“There are plenty of things in history that are best left in the shadows. Accurate knowledge does not improve people’s lives. The objective does not necessarily surpass the subjective, you know. Reality does not necessarily extinguish fantasy.” ~ Haruki Murakami, Killing Commendatore
Haruki Murakami was yet again ingenious in conveying the message of the narrative, a literary nuance that he is quite known for. It is a rarity for him to be straightforward and in Killing Commendatore, it was no different. The unknown narrator whimsically doesn’t complete his paintings. One of his paintings is of a faceless man. This is the subtlest yet biggest message in the entire narrative: beauty will always be abstract and sometimes, faceless. We can draw up experiences but we can never fully relive it.
The subplots were wonderfully created. However, the plot fell flat as it was too loose (something that is quite un-Murakami). It was under-edited and could have used some tightening up. The pace as well didn’t match the narrative; it was a tad too slow. Moreover, there were details that could have been cut from the narrative without it affecting to overall context. It was just a drag trying to unravel the narrative in the 600+ pages novel filled with unnecessary drivel.
The thing is this book has wrapped me in an “literary” emotional impasse because I have set quite a high bar for this particular Murakami work considering my previous reading experiences; Sputnik Sweetheart, which was the last Murakami novel I read, wrapped me in a magical ride. But reading Killing Commendatore is just like going through the motions of a normal novel, nothing extraordinary, nothing interesting. It did have an interesting premise and the for the first few hundred pages, it was exciting. But then everything started to feel like a déjà vu.
Killing Commendatore resonated with so many elements from Murakami’s previous works. It was as though Murakmi was so uninspired he simply snipped different themes and elements from his previous works and from the rubble he weaved an abstract work, which, unfortunately, undermined the overall impact of the narrative. It brings out the question: where is Murakami’s brand of literature is headed? The book imbibed Murakami through and through but it lacked a sense or a vision to make one think that he has still more in store.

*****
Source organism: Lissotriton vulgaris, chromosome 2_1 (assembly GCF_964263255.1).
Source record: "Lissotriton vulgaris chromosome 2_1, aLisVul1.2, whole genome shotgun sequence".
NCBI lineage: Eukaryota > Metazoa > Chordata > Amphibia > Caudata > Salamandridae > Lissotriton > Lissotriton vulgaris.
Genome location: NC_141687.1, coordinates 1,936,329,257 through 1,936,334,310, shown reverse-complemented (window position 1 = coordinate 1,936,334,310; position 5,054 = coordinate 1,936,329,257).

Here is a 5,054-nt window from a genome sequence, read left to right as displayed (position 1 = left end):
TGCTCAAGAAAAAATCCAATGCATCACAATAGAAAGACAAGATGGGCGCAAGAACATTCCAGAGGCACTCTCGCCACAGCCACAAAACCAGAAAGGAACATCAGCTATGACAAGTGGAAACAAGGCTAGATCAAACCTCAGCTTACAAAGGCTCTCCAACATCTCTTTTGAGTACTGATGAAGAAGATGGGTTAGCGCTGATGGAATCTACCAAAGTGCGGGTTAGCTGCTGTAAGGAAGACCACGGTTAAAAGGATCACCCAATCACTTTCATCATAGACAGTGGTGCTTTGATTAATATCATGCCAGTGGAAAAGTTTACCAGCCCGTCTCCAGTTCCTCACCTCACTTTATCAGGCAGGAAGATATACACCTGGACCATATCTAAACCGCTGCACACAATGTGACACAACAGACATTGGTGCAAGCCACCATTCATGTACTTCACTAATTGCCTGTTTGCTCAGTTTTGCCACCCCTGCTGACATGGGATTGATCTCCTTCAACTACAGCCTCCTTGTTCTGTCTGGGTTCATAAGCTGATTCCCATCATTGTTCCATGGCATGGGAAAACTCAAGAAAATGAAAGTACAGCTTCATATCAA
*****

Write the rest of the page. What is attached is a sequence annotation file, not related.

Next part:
“The truth is a symbol, and symbols are the truth. It is best to grasp symbols the way they are. There’s no logical facts, no pig’s belly button or ant’s balls. When people try to use a method other than the truth to follow along the path of understanding, it is like trying to use a sieve to hold water.” ~ Haruki Murakami, Killing Commendatore
Overall, I neither hated nor loved the story. It was your “usual” exemplary Murakami novel but it lacked vision. In the end, it was Murakami’s creative and vivid imagination that managed to pull off a Houdini-esque escape. The novel reeked of mediocrity (compared to his other works). There were just too much of the same thing; it lacked fresher perspectives to make me look forward to his future works. Take note that I am only comparing this work to his other works because simply put, Murakami is a class of his own.
For readers who want to get a start on Murakami’s work, I don’t recommend this as a starting point. Norwegian Wood or Sputnik Sweetheart would be the better choice.
Recommended for devout readers of magical fiction, readers who are devotees of Haruki Murakami and his works, readers who want an escapist world where pits, ideas and double metaphors are the norm, readers with vast and creative imaginations, and readers who like the supernatural and who are open-minded.
Not recommended for readers who prefer the traditional and more demure Japanese storytelling, for devout fanatics of Kenzaboro Oe, readers who dislike manifestations of ideas and double metaphors, readers who dislike unnamed narrators and characters, and conservative readers who hate excessive eroticism and breast fetishes.
About the Author
To know more about Haruki Murakami, click here.